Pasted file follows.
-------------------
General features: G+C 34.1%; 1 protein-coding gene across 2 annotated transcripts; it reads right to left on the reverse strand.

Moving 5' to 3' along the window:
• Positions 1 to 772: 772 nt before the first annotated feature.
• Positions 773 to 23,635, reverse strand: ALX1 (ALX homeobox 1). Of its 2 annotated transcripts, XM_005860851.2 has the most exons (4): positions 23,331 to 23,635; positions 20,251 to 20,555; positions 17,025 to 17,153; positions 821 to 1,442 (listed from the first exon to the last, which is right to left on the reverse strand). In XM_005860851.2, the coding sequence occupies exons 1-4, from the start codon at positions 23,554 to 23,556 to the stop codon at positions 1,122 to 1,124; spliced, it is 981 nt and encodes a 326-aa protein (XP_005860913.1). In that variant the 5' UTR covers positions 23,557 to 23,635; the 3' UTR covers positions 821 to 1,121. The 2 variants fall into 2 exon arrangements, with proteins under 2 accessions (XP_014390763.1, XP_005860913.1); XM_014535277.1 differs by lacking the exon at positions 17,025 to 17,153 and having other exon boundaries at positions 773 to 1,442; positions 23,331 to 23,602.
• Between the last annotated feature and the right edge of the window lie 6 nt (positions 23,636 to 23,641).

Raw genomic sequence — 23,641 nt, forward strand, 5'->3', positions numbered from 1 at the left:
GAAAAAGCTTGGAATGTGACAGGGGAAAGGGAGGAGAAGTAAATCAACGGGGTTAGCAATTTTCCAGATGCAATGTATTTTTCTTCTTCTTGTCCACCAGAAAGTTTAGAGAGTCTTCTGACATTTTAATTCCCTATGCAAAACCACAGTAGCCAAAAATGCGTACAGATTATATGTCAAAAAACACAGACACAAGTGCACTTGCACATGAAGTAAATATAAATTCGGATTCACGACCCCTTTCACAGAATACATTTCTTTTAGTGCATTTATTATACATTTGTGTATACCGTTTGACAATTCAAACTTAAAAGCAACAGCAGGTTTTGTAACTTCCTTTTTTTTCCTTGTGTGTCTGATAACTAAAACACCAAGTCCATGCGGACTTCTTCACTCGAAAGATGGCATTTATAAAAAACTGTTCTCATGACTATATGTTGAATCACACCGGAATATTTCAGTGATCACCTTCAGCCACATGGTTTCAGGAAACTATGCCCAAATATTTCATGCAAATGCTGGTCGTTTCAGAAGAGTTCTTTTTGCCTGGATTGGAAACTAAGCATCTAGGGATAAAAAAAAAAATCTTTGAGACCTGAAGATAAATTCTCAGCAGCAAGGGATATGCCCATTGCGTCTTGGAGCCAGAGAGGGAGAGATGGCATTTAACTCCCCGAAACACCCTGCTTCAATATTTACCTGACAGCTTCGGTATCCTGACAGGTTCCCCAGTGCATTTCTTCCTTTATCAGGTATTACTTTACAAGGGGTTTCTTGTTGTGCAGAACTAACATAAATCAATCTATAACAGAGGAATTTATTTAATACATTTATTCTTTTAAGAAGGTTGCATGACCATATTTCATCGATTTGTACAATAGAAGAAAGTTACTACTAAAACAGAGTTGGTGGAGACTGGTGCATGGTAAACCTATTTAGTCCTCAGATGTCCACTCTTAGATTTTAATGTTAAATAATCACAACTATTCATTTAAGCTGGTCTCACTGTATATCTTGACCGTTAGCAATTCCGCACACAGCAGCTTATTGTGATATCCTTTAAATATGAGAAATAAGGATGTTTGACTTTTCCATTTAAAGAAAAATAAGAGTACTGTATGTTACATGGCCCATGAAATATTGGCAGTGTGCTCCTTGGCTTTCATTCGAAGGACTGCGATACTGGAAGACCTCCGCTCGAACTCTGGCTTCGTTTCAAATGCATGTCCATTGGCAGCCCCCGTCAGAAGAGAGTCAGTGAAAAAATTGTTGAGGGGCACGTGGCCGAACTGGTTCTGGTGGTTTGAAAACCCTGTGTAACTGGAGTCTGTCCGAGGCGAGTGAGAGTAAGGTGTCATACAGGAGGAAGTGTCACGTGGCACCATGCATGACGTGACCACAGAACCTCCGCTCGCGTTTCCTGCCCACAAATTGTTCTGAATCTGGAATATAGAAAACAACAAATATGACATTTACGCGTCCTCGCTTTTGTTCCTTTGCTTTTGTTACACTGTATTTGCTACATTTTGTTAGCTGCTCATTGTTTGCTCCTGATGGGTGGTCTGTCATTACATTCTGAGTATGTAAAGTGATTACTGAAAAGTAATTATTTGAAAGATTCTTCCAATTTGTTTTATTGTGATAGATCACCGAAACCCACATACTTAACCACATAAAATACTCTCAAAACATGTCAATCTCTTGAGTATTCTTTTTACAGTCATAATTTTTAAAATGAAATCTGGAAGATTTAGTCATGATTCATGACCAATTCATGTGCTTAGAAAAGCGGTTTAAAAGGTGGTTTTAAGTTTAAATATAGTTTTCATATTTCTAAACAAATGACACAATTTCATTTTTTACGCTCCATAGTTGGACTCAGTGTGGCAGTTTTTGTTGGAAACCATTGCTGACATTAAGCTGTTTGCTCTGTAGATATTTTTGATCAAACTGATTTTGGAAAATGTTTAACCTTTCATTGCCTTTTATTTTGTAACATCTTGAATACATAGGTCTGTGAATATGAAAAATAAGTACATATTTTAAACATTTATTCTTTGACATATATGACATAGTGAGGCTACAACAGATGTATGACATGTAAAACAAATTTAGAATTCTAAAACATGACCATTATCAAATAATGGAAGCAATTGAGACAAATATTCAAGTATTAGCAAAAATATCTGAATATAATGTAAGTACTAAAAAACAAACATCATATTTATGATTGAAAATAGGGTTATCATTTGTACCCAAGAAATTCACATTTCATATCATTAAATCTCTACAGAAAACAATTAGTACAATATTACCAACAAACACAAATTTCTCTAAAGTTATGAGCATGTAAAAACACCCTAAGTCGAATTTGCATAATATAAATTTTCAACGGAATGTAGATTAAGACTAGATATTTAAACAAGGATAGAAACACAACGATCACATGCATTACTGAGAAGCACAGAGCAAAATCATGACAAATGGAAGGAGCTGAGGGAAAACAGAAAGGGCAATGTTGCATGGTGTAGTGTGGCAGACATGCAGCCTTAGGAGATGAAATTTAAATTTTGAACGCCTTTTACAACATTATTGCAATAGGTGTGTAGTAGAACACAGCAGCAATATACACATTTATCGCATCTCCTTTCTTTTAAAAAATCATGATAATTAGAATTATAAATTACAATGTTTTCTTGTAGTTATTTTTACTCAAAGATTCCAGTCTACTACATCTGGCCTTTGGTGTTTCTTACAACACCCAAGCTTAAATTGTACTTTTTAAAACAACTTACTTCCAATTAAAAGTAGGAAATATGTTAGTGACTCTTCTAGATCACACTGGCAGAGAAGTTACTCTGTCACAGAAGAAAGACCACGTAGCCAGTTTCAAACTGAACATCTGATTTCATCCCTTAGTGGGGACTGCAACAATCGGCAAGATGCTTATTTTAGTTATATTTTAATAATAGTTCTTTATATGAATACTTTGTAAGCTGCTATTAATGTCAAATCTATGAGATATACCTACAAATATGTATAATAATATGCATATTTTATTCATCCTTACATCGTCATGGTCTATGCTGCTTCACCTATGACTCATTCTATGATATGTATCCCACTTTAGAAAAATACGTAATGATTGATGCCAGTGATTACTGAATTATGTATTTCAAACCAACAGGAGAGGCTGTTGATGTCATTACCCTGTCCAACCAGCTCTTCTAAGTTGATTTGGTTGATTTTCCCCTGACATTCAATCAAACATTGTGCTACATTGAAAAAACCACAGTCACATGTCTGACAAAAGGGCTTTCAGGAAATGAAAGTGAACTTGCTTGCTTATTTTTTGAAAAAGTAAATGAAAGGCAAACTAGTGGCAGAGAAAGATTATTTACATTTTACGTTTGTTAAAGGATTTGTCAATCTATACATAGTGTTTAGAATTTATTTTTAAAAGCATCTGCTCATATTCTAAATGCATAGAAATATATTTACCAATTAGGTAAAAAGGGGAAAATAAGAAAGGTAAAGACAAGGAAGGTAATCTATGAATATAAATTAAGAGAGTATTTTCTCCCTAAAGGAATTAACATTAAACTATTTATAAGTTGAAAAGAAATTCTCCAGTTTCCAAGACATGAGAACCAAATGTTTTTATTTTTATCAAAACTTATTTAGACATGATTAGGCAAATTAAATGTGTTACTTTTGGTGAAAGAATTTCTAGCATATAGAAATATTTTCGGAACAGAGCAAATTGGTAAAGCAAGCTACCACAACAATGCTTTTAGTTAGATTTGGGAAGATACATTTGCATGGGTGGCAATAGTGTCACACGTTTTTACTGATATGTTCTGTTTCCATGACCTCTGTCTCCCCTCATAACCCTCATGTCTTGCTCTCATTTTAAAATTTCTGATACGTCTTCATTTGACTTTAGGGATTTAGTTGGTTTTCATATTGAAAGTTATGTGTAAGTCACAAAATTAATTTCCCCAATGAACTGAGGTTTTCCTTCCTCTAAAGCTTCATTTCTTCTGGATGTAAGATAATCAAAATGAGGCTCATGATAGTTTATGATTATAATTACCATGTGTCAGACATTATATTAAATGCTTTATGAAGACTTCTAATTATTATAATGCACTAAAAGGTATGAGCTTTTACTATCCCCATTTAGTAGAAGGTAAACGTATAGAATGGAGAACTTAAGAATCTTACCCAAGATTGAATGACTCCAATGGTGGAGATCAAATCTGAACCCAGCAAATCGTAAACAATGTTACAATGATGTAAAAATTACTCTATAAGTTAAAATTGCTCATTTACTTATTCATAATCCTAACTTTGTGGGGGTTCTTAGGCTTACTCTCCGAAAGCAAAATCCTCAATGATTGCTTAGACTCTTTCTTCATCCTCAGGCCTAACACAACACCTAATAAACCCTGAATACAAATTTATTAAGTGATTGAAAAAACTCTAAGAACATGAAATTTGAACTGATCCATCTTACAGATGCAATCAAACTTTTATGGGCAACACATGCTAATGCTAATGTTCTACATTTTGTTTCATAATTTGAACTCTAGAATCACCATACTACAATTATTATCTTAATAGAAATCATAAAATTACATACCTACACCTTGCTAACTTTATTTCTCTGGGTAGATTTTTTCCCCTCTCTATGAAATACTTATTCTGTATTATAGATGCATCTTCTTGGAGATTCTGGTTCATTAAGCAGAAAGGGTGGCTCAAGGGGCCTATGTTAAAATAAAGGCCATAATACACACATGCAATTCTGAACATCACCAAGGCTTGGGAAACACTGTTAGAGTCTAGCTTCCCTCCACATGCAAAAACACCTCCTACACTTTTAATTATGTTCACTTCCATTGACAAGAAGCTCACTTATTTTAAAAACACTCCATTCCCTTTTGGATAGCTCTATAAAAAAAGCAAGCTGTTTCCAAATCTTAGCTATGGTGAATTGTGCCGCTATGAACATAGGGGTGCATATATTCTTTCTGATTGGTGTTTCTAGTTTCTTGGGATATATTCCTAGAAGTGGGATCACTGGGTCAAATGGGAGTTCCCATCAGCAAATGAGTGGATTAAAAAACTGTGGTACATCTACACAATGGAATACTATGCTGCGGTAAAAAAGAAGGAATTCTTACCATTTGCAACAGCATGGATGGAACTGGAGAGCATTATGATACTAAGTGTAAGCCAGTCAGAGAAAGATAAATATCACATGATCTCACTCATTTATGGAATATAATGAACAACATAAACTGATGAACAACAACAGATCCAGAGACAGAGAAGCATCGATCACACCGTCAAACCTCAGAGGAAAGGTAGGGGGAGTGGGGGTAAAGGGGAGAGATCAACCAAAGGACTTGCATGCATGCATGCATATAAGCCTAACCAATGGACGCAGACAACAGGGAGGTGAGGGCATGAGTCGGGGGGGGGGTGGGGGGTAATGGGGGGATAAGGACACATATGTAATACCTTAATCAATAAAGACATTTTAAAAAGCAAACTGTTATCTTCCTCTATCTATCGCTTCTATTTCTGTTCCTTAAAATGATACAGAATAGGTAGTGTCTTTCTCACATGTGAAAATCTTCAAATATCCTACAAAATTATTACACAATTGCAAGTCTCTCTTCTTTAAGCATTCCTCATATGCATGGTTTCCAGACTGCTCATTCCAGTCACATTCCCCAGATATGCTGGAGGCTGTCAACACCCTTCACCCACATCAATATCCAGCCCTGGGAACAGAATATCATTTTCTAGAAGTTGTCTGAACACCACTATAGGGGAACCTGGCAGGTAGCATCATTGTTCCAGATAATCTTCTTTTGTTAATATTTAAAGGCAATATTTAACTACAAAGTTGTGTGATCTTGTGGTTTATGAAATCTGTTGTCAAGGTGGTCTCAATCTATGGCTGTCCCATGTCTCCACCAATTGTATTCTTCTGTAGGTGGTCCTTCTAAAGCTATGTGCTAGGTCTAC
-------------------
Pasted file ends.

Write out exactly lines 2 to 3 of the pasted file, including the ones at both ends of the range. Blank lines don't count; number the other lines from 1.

Moving 5' to 3' along the window:
• Positions 1 to 772: 772 nt before the first annotated feature.